THANK GOD (A Reclamation Project)

So much to be thankful for,
That’s why I say it, nothing more,
No bearded man up in the sky,
No entity, no reason why,
No dogma, no theology,
Just thankful’s a good way to be,
So no,
I do not find it odd,
If now and then I say thank God,
There’s so much to be thankful for,
That’s why I say it,
Nothing more.

If you don’t get just what I say,
Let me put it another way,
Just because I don’t believe in God,
Does not mean I’m not humbled and awed,
By the great whole wide world we share,
By wonders I see everywhere,
It’s natural that me and you,
Want something to be thankful to,
So we made it up, we made a name,
A symbol there to love or blame.

But I like the word, I think it’s nice,
A sound literary device,
No spirit, no nor entity,
The word God is just you and me,
Represents all that we can be,
Our collective thoughts and energy,
No church, no heaven; all that’s absurd,
And truly just pollutes the word,
The word God should mean so much more,
Should show what we’re all thankful for.

So,
God is not good, God is not great,
Got is not angry or irate,
And if you think, I’m sure you’ll find,
God only exists in your mind,
No need to confess or pray,
Just learn to think another way,
Accept who you are and how you’ve been,
There is no original sin,
God is a word, and nothing more,
To show what we’re all thankful for.

19 thoughts on “THANK GOD (A Reclamation Project)

  1. God is not good

    There is a misconception about God that He is good, but actually He is not. God is neither good nor evil, He is beyond good and evil. If God is the ultimate being, then that God cannot be good. When we are saying that God is good, we are passing some judgment on God, we are saying that He is good. But by what standard of goodness are we judging him good? From where has it originated? As believers say that their God is the all-thing and everything that was there, therefore this standard of goodness could have originated from God only, and not from any other source, because except that God there was no other source from which it could have originated. So we are judging God good by His own standard of goodness. But this is a dangerous principle. Because if this principle is being followed in other cases also, then there will be complete chaos. Then everybody will start claiming that he should be judged for his action by his own standard only, and not by the standard of other people, society, or state. And he can legitimately claim this, because he will say that God has made man in His own image. So the principle that is followed in case of God should also be followed in case of each and every single human being. Why should there be any deviation from that principle in case of man? Is he not created in God’s own image? So, after killing six million Jews Hitler will claim that he is innocent, because he thought it absolutely necessary to efface their race from the surface of earth, in order to save mankind from future disasters. Therefore by his own standard of goodness and badness he has done nothing wrong.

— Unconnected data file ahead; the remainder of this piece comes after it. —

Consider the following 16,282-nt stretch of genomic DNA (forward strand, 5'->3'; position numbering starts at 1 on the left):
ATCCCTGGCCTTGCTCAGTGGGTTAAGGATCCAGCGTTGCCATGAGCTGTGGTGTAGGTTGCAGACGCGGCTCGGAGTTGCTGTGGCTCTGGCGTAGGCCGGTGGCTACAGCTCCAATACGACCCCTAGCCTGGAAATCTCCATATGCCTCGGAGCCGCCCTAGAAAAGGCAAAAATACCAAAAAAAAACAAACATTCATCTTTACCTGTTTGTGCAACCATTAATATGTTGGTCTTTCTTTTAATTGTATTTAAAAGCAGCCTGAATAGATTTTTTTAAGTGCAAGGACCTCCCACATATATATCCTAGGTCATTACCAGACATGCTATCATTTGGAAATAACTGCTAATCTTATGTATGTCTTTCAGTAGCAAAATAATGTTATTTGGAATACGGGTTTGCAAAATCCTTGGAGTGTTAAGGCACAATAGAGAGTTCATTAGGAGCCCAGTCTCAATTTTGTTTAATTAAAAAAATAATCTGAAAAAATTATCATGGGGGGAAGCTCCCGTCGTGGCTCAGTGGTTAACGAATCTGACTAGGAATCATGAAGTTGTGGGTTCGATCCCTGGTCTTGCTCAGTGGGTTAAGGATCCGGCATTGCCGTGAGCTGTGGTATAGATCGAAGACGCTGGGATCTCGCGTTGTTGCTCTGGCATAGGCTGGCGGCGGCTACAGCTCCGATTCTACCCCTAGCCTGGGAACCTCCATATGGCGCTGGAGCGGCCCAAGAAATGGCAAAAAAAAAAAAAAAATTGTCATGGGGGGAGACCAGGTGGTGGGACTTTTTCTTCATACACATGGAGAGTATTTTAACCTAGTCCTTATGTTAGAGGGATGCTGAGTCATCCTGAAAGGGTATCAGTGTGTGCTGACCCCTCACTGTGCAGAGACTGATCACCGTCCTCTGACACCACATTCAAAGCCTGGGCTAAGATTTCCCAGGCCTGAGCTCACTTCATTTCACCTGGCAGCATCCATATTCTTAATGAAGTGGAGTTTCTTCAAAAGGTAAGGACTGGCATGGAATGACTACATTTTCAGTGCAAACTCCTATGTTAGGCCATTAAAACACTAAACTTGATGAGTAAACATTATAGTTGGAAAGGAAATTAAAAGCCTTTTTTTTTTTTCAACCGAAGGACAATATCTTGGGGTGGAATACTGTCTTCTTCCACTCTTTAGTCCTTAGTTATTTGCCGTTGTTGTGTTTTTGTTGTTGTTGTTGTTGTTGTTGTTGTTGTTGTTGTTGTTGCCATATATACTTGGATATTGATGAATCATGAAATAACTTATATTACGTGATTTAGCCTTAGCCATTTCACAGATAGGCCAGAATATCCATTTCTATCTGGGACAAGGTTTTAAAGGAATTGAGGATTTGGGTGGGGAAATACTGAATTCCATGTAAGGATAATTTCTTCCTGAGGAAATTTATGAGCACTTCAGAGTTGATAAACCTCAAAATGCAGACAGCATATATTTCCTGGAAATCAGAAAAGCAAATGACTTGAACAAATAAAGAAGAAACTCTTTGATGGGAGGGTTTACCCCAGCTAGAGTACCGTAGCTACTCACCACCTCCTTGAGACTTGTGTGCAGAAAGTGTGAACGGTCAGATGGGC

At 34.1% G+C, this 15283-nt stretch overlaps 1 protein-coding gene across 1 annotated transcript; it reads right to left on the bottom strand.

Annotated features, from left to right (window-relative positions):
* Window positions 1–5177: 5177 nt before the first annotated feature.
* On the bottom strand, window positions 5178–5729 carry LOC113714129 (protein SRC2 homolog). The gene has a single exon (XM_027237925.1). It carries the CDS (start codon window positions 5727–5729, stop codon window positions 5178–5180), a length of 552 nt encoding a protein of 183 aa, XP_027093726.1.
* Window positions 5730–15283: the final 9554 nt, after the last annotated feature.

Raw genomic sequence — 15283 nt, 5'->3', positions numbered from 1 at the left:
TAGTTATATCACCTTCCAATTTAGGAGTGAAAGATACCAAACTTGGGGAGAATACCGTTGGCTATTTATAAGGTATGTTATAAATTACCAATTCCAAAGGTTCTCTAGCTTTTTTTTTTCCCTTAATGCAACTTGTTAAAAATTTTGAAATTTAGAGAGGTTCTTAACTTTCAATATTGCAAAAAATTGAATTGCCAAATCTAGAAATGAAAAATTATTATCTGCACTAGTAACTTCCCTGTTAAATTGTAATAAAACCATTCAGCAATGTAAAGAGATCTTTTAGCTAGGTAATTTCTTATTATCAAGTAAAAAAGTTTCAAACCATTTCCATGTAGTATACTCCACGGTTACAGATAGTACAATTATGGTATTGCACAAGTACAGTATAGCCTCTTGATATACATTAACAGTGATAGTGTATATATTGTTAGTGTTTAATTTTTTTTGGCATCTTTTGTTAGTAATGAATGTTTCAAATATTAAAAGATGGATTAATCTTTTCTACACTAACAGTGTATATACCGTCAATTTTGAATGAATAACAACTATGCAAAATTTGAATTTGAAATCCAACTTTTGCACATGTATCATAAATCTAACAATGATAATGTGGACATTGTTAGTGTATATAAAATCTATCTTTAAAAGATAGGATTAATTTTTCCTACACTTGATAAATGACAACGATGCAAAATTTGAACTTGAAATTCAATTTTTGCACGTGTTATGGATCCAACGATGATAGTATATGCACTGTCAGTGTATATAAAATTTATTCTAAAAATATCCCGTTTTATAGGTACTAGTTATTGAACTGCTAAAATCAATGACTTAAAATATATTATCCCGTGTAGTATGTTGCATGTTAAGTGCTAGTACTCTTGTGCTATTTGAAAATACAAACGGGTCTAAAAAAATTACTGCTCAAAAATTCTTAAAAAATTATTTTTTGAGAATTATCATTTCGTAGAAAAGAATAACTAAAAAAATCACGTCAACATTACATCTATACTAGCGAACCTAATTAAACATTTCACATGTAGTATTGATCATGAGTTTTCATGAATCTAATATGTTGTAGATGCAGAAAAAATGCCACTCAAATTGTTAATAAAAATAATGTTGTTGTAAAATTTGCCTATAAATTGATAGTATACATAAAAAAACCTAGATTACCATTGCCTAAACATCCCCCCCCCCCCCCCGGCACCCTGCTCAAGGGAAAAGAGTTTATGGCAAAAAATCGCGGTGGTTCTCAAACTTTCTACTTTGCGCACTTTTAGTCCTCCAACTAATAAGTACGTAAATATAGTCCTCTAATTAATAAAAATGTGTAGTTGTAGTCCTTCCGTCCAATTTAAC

Therefore the above principle will have to be abandoned and we will have to seek for some other principle. In that case if we say that God is good, then we will have to admit that the standard by means of which we judge God good has not originated from Him, but from some other source. Here there are two possibilities:
    1) This standard is prior to God,
    2) It is coeternal with, but not originated from, God.
    In none of the two cases above, God is the all-thing and everything that can be there. So believers cannot claim that their God is the all-thing and everything that is there, and at the same time claim that He is good.